Entering his third NBA training camp, New Orleans Pelicans guard Austin Rivers appeared to have found himself in yet another role.

As a rookie, he was slated for an apprenticeship as the team’s point guard of the future by playing in a backup role. But his struggles and Eric Gordon’s return from knee surgery had Rivers playing both guard spots, sometimes starting at shooting guard.

Last season, he made progress but couldn’t beat out Brian Roberts at backup point guard. But Rivers showed he could be trusted on defense and was better on drives to the basket.

This season, coach Monty Williams seemed to signal that Rivers’ point guard experiment was over.

“I want Austin to get back to his strength, which is scoring,” Williams said.

With Tyreke Evans able to slide over from his starting small forward spot to his natural role of having the ball in his hands and attacking the basket, he is the de facto backup point guard, leaving few minutes at that spot for anyone else.

That meant Rivers was slated for backup shooting guard, but Jimmer Fredette had a good preseason shooting the ball off the bench. It looked like there would be few minutes for Rivers — just a lot of time on the bench in a key year for him contract-wise. The team has to make a decision on whether to retain him next season at more than $3 million.

With the regular season beginning Tuesday against Orlando, Rivers seems to have carved out a niche.

“I’m not a backup. I’m not a 2 or a 3,” he said. “I’m just a player. That’s how I look at it. I told Coach, ‘I’m going to defend, talk on defense. I’m going to make plays for everybody else, and I’m going to find my place and be aggressive. When it’s time to score, I’ll score.’ ”

That’s fine with Williams. Having Rivers adjust and play differently as a shooting guard and a point guard “is exactly what I don’t want,” he said. “I just want him to play.”

With Evans having moved into the starting lineup after coming off the bench to bolster the second unit last year, Rivers said he took a page out of Evans’ book as far as how he will play this season.

“I’ve just been in attack mode,” Rivers said. “I’m coming to make plays on both ends — not just offensively, defensively. I’ve been learning from Coach and getting better. You figure out what you can do in this league as it goes on.”

And he obviously has been heeding Williams’ call for more rebounding by the guards. In Thursday’s 88-85 victory against the Dallas Mavericks in Bossier City, the team’s preseason finale, Rivers pulled down five rebounds. It was the third consecutive game he reached that figure.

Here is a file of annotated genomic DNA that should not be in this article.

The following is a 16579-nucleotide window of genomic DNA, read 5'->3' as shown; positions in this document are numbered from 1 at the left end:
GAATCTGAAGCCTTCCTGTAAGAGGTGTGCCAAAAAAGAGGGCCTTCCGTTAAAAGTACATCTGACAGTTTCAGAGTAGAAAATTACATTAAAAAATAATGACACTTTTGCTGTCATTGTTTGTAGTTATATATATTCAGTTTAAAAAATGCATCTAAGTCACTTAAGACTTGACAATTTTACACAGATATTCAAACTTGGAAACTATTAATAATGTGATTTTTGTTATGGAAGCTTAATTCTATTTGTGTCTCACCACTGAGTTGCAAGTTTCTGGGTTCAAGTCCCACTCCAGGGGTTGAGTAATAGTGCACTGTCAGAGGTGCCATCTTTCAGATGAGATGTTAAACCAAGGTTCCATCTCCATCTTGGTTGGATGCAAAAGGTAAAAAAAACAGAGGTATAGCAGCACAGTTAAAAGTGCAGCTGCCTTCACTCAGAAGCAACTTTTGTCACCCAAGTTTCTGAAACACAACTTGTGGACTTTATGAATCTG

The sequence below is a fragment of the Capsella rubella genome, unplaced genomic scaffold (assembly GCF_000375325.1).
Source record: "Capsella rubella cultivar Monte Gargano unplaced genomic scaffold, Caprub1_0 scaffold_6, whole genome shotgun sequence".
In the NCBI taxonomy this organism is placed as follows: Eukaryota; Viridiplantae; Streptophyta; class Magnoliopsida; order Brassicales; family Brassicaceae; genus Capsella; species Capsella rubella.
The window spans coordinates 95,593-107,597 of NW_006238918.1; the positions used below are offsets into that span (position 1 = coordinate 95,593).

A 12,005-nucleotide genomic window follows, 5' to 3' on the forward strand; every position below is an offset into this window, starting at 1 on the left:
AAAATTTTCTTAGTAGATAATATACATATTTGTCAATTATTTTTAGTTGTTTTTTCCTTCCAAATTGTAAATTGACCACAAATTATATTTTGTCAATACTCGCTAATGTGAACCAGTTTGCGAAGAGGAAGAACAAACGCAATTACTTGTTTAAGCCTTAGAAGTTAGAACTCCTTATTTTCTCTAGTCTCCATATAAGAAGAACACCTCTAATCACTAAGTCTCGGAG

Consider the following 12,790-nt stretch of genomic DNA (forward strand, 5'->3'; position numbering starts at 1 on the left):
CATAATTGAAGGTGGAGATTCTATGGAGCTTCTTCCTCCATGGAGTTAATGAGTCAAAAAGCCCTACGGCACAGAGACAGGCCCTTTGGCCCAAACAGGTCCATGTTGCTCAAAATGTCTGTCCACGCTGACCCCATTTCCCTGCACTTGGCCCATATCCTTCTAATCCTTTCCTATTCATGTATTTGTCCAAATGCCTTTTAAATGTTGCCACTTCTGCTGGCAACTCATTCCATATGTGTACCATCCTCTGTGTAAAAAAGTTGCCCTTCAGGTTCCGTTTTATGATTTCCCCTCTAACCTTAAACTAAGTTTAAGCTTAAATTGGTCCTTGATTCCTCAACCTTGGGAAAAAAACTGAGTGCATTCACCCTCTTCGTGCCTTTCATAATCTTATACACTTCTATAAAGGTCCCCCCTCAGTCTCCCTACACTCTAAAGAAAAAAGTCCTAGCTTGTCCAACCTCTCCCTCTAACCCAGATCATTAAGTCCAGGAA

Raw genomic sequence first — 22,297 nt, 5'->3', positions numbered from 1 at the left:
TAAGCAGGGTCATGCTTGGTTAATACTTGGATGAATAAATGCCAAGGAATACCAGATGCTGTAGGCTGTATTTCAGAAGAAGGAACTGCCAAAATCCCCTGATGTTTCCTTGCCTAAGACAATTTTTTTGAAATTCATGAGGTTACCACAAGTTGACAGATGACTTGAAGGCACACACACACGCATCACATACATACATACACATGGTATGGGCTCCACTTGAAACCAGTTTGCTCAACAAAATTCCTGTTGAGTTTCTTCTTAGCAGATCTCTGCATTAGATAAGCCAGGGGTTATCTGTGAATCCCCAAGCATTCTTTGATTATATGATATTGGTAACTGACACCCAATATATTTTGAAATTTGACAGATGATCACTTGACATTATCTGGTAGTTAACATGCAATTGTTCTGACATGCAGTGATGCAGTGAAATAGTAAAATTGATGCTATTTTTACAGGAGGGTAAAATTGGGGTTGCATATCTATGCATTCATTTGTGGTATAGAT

“It’s something Coach has stressed, and I’m a big guard,” said Rivers, who’s 6-foot-4 and 200 pounds. “It’s something I’ve been focusing on — that and continuing to play good defense.”

Although things may have been confusing initially for Rivers, Williams said he has seen improvement from last season. He is not as afraid to make mistakes and has more of a take-charge attitude.

“He made a play (against Oklahoma City) where he grabbed the rebound and brought the ball up,” Williams said. “He made the right read on the defense, drove the lane and kicked it out for a 3. Last year, he wouldn’t have made that play.”

Although Rivers said he is ready to take the game as it comes, being effective as a scorer likely will be a challenge. In the preseason, he shot 15-of-41 (36.6 percent) after shooting 37.2 percent as a rookie and 40.5 percent last season. And he shot just 70.4 percent on free throws. In seven preseason games, he averaged 8.5 points and 4.2 assists, second on the team.

“I think my play was good,” he said. “I’m surrounded by shooters, so when I get in the game, I want to get the ball to them. I’ll make shots. I think I’ve been transitioning great. I think there’s more minutes out there for me. My job is to make Coach play me more.”

NOTES: The Pelicans exercised their fourth-year option on power forward Anthony Davis. The move was expected, and the Pelicans had until Oct. 31 to do so. The team still has to make a decision on whether to pick up Rivers’ option by the Oct. 31 deadline. … The Pelicans waived forward Kevin Jones and guard D.J. Stephens, cutting their roster to 15. Both appeared in three preseason games. … The Pelicans will have an open practice Saturday at the Smoothie King Center. It’s free to the public and will run from 10 a.m. to noon. The team will be divided into blue and white squads for a scrimmage.